If you really think the environment is less important than the economy, try holding your breath while you count your money

Pr. Guy McPhersonSchool of Natural Resources, University of Arizona

Permaculture is a sustainable design method that strives to produce no waste and incorporates three design ethics

Care of the planet, Care of the people and Fair Share.

Permaculture integrates people into Nature’s design. A permaculture design provides us with shelter, food, water, income, community and aesthetic and spiritual fulfillment within a balanced and healthy biological community.

How have we applied Permaculture in the hostel?

Airesbuenos Hostel is an aspiring Urban Permaculture Hostel. We say aspiring because we are far from totally sustainable but we innovate constantly.

Take a fifty-nine year old structure and try to make it more efficient. Where do you start? From the top no less.  Insulate it, seal it, change the lighting, install solar panels to heat the water, improve the heating system to make it more efficient, make a demonstration garden with vertical garden to show what you can do with a small space, plant a food forest, make a compost system that can handle food waste from 30 people, establish a recycling system to process what is accepted, install photo-voltaic panels for emergency lighting, reduce the consumption of water by using, lightweight towels, provide filtered water to dissuade people from buying plastic bottled water, offer returnable beer bottles to reduce glass waste, make greenhouse kitchen to harvest passive energy, make worm bins that function as benches for composting, make a rain chain to filter roof water before it goes into the river, and last but not least, create a culture that inspires sharing and community so people get off their fucking phones and see the magic that is around them.  That is what we do to make permaculture happen in the hostel.  Come join us!!

The Forest Farmacy

A long time ago, 1996, the owner, Viella, the Crazy Californian Lady, bought a parcel of land not far from Valdivia with the dream of making it totally sustainable. At that time she did not know the word Permaculture but years later, in San Francisco, she learned that permaculture was what she was trying to do in the forest. She called the main cabin “El Pudu” after the mother pudu with her fawn she saw the first time she visited the plot.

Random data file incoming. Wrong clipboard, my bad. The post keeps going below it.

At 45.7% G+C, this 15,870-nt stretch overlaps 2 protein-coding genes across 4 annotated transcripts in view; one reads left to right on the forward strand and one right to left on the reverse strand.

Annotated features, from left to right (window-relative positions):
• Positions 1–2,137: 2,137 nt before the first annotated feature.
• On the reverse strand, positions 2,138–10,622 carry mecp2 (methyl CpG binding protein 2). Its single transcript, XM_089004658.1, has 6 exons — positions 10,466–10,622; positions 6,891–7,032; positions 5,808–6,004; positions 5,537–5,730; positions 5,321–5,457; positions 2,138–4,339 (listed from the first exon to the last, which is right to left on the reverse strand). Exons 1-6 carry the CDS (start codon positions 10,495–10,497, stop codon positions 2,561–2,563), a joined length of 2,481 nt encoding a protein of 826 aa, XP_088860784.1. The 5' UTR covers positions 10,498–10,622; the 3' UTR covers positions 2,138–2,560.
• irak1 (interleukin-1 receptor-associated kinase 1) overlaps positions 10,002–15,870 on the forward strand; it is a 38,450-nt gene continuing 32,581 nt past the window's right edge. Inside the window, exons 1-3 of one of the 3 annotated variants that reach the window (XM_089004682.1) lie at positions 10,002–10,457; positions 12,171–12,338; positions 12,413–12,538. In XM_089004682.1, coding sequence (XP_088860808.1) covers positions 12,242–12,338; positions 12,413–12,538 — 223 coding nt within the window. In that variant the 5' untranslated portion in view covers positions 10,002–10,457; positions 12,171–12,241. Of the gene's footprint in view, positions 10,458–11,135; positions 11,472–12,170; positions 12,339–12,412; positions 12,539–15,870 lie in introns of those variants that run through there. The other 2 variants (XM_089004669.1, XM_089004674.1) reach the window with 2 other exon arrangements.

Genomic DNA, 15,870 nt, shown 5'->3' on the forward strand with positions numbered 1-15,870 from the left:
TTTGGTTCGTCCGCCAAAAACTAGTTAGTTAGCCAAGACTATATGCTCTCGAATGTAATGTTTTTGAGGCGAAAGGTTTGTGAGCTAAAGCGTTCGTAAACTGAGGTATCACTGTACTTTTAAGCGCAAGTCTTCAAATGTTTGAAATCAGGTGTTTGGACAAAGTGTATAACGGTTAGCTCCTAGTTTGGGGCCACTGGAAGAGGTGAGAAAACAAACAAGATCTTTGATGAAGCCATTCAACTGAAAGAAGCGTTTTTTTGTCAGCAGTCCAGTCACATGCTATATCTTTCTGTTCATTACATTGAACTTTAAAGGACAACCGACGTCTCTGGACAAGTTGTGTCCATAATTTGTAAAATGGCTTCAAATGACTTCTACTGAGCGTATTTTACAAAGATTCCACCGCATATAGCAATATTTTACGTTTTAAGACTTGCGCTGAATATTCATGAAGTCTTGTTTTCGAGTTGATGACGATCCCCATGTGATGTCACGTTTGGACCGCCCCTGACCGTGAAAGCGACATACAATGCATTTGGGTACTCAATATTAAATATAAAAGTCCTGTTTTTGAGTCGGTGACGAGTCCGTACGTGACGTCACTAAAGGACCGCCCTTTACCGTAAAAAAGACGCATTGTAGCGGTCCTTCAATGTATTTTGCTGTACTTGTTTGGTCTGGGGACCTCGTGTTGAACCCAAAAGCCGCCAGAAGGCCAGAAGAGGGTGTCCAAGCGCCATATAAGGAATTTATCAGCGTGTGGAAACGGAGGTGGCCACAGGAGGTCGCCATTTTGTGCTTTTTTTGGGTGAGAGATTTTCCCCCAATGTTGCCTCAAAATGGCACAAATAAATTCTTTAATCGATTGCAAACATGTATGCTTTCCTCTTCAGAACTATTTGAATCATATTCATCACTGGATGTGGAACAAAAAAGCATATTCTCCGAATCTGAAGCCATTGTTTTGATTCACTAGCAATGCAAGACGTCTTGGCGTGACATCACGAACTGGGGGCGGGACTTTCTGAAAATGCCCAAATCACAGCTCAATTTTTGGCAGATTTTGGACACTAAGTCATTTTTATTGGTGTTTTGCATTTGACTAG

So after more than 20 years, the name Forest Farmacy was born and we put to on google maps.  Today it is a stellar example of a self sufficient home in the middle of the Valdivian Rainforest. Just 12 kilometers from Valdivia at the top of a hill, you will find a one hectare parcel of forest that hosts a stunning array of biodiversity.  The fauna is quickly being encroached by development from surrounding development.  Isn’t it funny how people buy a piece of native forest and want to turn it into a city plot?

There are four structures.  The main cabin, El Pudu, which is made of 90 percent recycled materials.  At the time it was built in 1998, many of Valdivia’s historic mansions were be demolished so she purchased the materials to construct the cabin. You will see some strange proportions when visiting because the window were taken from huge houses. Even the window panes are from original houses. Who knows how old they are.

The El Pudu cabin has two biomass heating systems. One is the typical wood combustion, with a serpentine to heat hot water that connects to an outdoor shower.  The other is a more efficient slow combustion. The cabin orientation is to the north to maximize solar radiation. The windows on the south side are small to minimize heat loss. The roof collects the bulk of drinking water and stores it in two 5,000 liter tanks at the top of the lot.  The electricity is provide by three 600 watts photo-voltaic panels.  There is an indoor composting toilet and bathroom. A small kitchen is adjacent to the open living dinning room and on the loft above is the sleeping area with an adjacent balcony overlooking the forest.

The second major structure is the Tower.  This structure was originally build to use up the surplus materials left over from the original El Pudu Construction.  Later another two floors were added with a 1500 liter water storage tank placed on top to give pressure to the main cabin.  The tower also is made from recycled materials and features a small kitchen and living space and a library on the second floor.

The most recent structure is the Japanese Bathing Complex completed in 2017.  This structure has a hyper insulated sauna with capacity for 8 people heated by a an ultra efficient Rocket stove.  it has a stainless steel water tank surrounding the combustion chamber that heat the water for the Japanese O Furo.  It also has it own rainwater collection system that stores water for bathing.  Nestled int he middle of the forest, It is truly a delight to bath and relax birds.

The wood is stored in Solar Woodshed made from recycled materials.  It has a north facing, transparent roof with vents to cycle the heat produced from the solar radiation to dry the wood.

The Hobbit House is lightweight structure with a living roof used for storage.

The compositing toilet is Japanese style, that means squat style, which is anatomically optimum for complete release, if you know what I mean.  It is like having a baby, who invented the horizontal position for childbirth, it makes it harder for the mother…  So does a sit shit.

A system of trails throughout the plot offer a delightful introduction to the selva valdiviana.